'(1) In Article 31 of the Refugee Convention—
''directly'' means without transit through or landfall (whether by land, sea or air) in a safe country.
(2) In subsection (1)—
''the Refugee Convention'' means the Convention relating to the Status of Refugees done at Geneva on 28th July 1951 and its protocol;
''safe country'' include the countries listed in paragraph 2 of Schedule 3 to this Act and such other countries as the Secretary of State may designate.'.—[Mr. Turner.]
Brought up, and read the First time.
I beg to move, That the clause be read a Second time.
The new clause deals with something that I confess I did not know was the case until my hon. Friend the Member for Woking mentioned it from the Front Bench during one of our earlier sittings. The word ''directly'' in the refugee convention does not mean what most people would assume it means. Article 31 refers to
''refugees . . . coming directly from a territory where their life or freedom was threatened''.
It seems to me that the natural meaning of ''directly'' is ''without making landfall in another place''. Yet, for some reason—I have not checked why—the courts have determined that ''directly'' does not have what most of us would regard as its natural meaning, but that the meaning it carries allows asylum claimants to go through one or more countries, which may be safe countries, on their way to this country. The purpose of the new clause is to find out why the Government think that is an acceptable interpretation of the word ''directly'' in the context of article 31.
If I had done my homework a little earlier, we would be talking about the rest of the convention as well. Article 31 refers only to the application of penalties to people who have not arrived directly, and I suspect that what is far more important in the eyes of most of our constituents is eligibility for asylum when people have not arrived directly, but have come indirectly through a safe country such as France. The Minister might tell me that the usual meaning of ''directly''
applies in the case of eligibility for asylum but simply does not apply in the case of article 31. However, the new clause relates to article 31.
Obviously, to make the new clause stand up, I have had to give a definition of a safe country. It may not be perfect, but the purpose of the new clause is to probe the Minister's and the Government's thinking. If the Minister finds the existing definition unacceptable, why have the Government not sought to redefine ''directly'' in a way that most of us would find acceptable? If the Minister finds the definition acceptable, perhaps she could explain why the Government think it is acceptable that people who have left a country where they have a justifiable fear of persecution should come through a country such as Italy, France or Belgium and not claim asylum there, but then be eligible for asylum in this country, or be ineligible for penalties for arriving without documentation, or with false documentation.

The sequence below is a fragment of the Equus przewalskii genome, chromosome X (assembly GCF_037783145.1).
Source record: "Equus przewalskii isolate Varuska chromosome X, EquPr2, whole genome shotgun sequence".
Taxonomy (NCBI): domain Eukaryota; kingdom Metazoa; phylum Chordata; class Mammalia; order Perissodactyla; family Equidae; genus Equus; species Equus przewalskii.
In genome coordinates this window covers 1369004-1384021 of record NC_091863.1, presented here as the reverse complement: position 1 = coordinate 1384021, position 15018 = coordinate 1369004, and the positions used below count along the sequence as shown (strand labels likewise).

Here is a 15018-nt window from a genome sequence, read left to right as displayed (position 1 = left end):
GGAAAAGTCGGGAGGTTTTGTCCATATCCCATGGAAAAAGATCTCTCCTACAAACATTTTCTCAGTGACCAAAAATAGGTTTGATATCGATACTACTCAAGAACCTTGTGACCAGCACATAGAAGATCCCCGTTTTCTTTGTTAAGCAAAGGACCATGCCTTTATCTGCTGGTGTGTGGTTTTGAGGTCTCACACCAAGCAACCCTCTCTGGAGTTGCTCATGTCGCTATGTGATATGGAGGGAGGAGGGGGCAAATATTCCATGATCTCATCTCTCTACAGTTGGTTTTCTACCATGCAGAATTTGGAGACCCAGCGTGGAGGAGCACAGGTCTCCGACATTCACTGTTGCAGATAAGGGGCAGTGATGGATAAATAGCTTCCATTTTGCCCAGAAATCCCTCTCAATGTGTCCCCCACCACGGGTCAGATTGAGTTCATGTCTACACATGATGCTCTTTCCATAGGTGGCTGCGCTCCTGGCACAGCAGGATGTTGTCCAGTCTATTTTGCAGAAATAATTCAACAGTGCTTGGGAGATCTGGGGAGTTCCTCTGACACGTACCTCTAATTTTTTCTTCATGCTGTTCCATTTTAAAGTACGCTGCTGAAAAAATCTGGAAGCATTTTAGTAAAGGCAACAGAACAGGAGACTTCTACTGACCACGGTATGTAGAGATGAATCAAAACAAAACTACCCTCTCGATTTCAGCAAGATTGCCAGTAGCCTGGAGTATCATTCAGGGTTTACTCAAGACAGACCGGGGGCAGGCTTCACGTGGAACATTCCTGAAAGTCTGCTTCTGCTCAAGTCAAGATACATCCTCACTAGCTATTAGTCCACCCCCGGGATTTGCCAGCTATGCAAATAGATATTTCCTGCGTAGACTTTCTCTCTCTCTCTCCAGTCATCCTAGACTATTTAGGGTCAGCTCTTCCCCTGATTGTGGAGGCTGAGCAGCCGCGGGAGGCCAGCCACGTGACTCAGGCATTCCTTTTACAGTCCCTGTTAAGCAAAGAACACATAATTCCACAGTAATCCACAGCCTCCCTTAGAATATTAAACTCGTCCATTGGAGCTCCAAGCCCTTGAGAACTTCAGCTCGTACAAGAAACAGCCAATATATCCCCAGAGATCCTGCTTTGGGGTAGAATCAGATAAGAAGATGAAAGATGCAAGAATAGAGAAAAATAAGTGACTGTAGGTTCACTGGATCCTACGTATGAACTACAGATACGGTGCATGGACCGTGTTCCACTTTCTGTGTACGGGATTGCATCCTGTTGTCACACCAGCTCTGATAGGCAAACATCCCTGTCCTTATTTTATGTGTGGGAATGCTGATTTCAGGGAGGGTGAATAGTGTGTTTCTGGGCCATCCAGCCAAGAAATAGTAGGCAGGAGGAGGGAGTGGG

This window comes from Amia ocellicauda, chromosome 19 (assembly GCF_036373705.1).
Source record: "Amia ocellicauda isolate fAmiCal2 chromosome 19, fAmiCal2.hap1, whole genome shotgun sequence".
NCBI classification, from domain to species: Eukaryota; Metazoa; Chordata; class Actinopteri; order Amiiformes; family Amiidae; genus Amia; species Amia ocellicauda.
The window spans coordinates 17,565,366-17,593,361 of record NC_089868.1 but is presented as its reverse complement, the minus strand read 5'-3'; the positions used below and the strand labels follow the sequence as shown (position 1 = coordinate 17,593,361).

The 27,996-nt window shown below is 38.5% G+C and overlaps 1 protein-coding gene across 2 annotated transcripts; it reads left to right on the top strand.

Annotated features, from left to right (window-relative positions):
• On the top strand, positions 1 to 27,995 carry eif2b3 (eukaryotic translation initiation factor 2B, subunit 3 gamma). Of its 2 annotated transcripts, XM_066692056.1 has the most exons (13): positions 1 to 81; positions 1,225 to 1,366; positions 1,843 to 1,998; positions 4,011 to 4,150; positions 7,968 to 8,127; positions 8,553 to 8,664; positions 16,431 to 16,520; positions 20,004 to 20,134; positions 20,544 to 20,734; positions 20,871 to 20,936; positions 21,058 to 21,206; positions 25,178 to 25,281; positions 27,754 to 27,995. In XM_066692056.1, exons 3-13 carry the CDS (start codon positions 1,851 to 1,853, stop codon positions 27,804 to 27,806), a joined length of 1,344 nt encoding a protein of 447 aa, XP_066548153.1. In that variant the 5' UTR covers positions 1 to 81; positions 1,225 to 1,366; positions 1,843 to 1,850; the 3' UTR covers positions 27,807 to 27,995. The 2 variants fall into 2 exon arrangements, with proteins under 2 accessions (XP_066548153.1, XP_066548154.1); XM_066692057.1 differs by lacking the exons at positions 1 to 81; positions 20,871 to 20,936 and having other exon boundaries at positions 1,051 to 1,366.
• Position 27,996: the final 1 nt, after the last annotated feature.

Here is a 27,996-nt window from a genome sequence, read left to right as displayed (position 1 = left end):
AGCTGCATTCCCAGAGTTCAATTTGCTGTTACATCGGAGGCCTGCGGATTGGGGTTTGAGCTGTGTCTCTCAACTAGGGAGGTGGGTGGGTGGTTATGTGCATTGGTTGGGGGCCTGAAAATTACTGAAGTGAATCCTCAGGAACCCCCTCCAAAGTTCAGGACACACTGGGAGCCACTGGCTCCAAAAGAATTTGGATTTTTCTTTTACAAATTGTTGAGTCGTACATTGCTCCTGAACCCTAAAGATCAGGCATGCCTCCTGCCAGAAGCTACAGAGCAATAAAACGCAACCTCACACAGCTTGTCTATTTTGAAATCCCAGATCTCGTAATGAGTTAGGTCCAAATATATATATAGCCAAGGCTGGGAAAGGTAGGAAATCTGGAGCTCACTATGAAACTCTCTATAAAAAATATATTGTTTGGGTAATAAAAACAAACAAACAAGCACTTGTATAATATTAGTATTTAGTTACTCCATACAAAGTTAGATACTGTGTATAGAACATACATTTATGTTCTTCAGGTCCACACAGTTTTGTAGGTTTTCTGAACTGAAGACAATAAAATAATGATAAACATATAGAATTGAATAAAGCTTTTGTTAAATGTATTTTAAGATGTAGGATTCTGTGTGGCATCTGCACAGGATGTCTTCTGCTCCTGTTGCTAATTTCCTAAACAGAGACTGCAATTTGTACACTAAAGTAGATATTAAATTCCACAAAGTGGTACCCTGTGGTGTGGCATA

As the hon. Gentleman said, the new clause defines ''directly'' for the purposes of article 31 of the 1951 refugee convention as meaning
''without transit through or landfall . . . in'' a country listed in paragraph 2 of schedule 3, or any other country that the Secretary of State may designate. That would mean that refugees who travelled to the UK through one of those countries could, when applicable, be prosecuted, or penalised, for illegal entry into or presence in the UK, without having the option of a defence under article 31. It would not affect the assessment of the asylum claim, but it would mean that a prosecution could be brought even if someone was given refugee status, and it would mean that they would not have a defence if they had travelled through a country in which they could have claimed asylum.
I do not think that there is that much between us. I agree with the hon. Gentleman that, in the past, article 31 has been interpreted very widely by the courts, and that those refugees who have had the opportunity to claim asylum in a safe country en route to the UK should do so, and should not be able to rely on the convention as a defence for entering the UK illegally. We dealt with this matter in section 31 of the Immigration and Asylum Act 1999, where we defined defences based on article 31 of the convention for the purposes of UK legislation. Subsection (2) provides that:
''If . . . the refugee stopped in another country outside the United Kingdom [the defence] in subsection (1) applies only if he shows that he could not reasonably be expected to be given protection under the Refugee Convention in that other country.''
I think that this approach to the definition is very similar to that proposed by the hon. Gentleman in his new clause. As far as I can see, his definition differs slightly from ours, in not providing the ''reasonable excuse'' defence for not seeking protection in a third country and in providing a definition for a ''safe third country''. There might be some situations in which that defence is appropriate—for instance, as we have seen with tragic results, if someone is locked in the
back of a lorry and transits another country, but literally cannot physically get out, that may be a reasonable excuse that we should provide for. I think that is the only sliver of difference between our definitions. I hope he will agree that the broad thrust is much the same, namely that a person can hope to benefit from the protection of article 31 only if they did not pass up an opportunity to apply in another country which they reached before arriving in the UK. I hope he will be assured that the definition that we already have in legislation is sufficient for his concerns to be met and that he will withdraw the amendment.